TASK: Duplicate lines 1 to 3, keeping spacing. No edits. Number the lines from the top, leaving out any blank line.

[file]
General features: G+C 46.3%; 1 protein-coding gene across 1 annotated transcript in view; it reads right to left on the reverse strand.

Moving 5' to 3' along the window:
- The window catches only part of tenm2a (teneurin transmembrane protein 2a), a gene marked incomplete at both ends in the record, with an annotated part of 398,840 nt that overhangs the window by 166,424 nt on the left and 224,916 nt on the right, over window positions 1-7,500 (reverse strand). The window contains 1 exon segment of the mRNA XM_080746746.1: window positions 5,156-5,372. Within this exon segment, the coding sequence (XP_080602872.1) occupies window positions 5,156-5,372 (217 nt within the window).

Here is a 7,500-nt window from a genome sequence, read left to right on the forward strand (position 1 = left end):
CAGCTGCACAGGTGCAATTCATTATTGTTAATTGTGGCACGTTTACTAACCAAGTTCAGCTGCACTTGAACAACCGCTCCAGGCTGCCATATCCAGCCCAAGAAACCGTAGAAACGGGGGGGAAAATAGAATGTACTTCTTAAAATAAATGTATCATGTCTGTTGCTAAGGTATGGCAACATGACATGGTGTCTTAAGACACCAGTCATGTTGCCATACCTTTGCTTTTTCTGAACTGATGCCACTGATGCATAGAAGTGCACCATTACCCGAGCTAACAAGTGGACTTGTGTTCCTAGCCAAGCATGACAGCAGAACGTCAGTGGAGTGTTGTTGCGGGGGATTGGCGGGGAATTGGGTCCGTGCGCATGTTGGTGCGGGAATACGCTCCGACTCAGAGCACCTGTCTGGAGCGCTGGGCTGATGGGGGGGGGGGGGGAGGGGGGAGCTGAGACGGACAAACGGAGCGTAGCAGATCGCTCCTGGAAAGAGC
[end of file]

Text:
General features: G+C 46.3%; 1 protein-coding gene across 1 annotated transcript in view; it reads right to left on the reverse strand.

Moving 5' to 3' along the window:
- The window catches only part of tenm2a (teneurin transmembrane protein 2a), a gene marked incomplete at both ends in the record, with an annotated part of 398,840 nt that overhangs the window by 166,424 nt on the left and 224,916 nt on the right, over window positions 1-7,500 (reverse strand). The window contains 1 exon segment of the mRNA XM_080746746.1: window positions 5,156-5,372. Within this exon segment, the coding sequence (XP_080602872.1) occupies window positions 5,156-5,372 (217 nt within the window).